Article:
One of the key determinants in success with any subject is this: Did you achieve the results you intended? Let me explain.
When I worked for my husband in his dental practice, I would sometimes enlist the help of other team members to re-organize my supplies closet in the front office. The result? Pretty – it always looked good – but non-functional. The outcome was always disappointment on both fronts – mine and theirs – for several reasons.
First, they didn’t really work with me and had no idea how often I used things. Therefore, I would find things I needed daily on top shelves or in hard-to-reach corners, with the things I rarely used in prime locations (middle shelf – eye level.) The consequences were reduced productivity, frustration on my part for not having things the way I wanted them, and bitterness from my co-workers because they felt I did not appreciate their hard work.
I’ve learned a lot since those days and I now realize that all of those hard feelings and days of inefficiency (until I could get the time to re-organize the closet myself) could have been avoided if I had observed a few simple strategic steps before starting the project.
Here, then, are my Best Practices in getting the results you want from your organizing project.
Identify your desired results. Do you just need everything to look neat? More than likely, you need this space to be functional as well as attractive. Decide for yourself how you want it to look when you’re finished. If you can find a photo in a magazine or catalog that represents what you’re going for, keep it where you (and others) can see it during the project.
Ask good questions. Do your research. This requires asking good questions in the beginning. Where is the best place to store this? Who uses this item regularly? Does anything need to be relocated? Is there anything else that needs to be stored in this space? How often does this get used? When was the last time this item was utilized? How can I get the best use of this space? Do I need more shelving, see-through boxes, other organizers of some sort?
Plan the project. Once you’re answered all your questions, get an idea in your mind’s eye of how things will be executed. What do you need to do first, second, third, and so on? Purchase any items identified above. Don’t forget steps like washing down walls and applying a fresh coat of paint if necessary. You’ll be amazed at how little things like that make a big impact.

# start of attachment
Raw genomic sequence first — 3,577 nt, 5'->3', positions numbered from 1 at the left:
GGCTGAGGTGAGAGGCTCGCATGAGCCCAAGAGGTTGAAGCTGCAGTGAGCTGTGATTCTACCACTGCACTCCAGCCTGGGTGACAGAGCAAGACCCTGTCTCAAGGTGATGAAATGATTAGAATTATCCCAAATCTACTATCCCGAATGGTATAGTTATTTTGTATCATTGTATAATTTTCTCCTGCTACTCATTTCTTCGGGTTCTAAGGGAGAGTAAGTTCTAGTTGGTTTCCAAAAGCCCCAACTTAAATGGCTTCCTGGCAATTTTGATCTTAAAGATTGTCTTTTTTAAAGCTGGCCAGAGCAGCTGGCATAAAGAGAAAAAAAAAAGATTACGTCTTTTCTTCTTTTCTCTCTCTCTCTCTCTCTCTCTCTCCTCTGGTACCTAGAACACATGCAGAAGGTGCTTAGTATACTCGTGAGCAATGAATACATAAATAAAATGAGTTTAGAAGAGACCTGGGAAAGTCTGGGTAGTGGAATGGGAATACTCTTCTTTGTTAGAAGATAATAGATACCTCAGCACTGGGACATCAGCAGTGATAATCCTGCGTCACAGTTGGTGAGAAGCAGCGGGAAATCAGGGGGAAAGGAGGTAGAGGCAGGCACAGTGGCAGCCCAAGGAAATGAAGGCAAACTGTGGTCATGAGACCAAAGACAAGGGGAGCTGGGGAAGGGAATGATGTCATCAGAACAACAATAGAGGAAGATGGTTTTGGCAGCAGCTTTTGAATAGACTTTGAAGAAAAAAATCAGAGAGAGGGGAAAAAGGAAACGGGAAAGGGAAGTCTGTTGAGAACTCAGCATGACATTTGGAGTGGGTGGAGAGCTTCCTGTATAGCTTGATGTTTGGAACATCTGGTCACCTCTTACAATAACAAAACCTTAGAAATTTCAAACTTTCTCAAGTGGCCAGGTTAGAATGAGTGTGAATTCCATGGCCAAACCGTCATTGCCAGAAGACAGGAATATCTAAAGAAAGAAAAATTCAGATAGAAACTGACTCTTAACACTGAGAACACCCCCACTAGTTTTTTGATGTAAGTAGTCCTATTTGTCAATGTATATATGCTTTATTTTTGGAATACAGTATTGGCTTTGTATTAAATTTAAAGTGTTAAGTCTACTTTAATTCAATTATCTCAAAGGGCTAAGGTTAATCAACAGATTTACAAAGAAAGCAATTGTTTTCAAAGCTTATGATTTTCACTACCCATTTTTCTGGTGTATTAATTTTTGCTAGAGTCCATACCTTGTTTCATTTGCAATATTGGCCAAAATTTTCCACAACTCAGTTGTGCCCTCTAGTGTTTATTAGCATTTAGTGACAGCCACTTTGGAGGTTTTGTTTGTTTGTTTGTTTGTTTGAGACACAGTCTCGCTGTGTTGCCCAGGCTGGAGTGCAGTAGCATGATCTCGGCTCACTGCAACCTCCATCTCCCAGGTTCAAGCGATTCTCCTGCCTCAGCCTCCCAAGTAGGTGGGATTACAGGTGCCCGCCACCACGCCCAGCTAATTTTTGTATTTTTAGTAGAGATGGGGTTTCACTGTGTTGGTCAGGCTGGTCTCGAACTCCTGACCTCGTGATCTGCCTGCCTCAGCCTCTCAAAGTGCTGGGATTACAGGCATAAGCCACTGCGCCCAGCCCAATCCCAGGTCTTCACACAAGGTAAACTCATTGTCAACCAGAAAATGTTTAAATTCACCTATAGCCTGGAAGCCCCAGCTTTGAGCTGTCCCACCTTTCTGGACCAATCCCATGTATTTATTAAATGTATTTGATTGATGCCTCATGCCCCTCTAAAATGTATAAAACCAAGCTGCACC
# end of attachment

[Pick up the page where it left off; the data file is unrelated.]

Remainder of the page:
Communicate your intentions well. If you are enlisting help, it can be difficult to speak up when necessary. People have their own ideas of what organized means, (as I learned), and may get offended if you stop them half-way through completing a portion of the project to tell them they’re doing it wrong. Have your photos and project plan in hand and go over it before anyone begins. If someone has a bad attitude or just wants to “get it over with,” let them go.
Decide who should execute. If all you need is a quick fix for getting things to look neat and orderly, just about anyone willing to help will fit the bill. However, there are times when you are the only person who knows exactly where things should go. Sure you could try to explain it to someone and that might work, but in some cases, in the time it takes you to explain it, you could have the project completed. One thing to keep in mind in making that decision is to ask if this person could possibly be organizing for you in the future, or if he would be assisting you with your duties on a regular basis. If that’s the case, then taking the time to explain how things should be organized will pay off in the long run. It’s the old concept of, “Give a man a fish and he’ll eat for a day; teach a man to fish and he’ll eat for a lifetime.” If the help is temporary, use them to assist. Otherwise, teach.
Reassess and make adjustments as needed. Sometimes that box of paper just won’t fit on the shelf we’d really like to keep it on. (Another reason to go paperless – ha!) Moving one item may mean having to re-work your plan. Be prepared for this and be willing to let go if necessary.
Let things settle. Occasionally it helps to step back and take a break from all the hard work. If you’re not sure about something, let it sit for a few days and come back to it. Nothing is set in stone and you will probably be making adjustments on a fairly regular basis anyway. I do. I’m constantly thinking of better ways to do this or that, or better places to store an item. While it used to drive my husband crazy, he’s getting used to it and just asks, “Where does the ________ live now?”
Living in an organized, yet flexible, and always changing home is fun, reduces stress, and is a good challenge to maintain! It is so rewarding to look back on a project and see the progress, both physically and emotionally. Which reminds me – remember to take before and after photos!
Until next time,
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This post was written by Debra Moorhead, Motivation, Education, Inspiration on January 30, 2008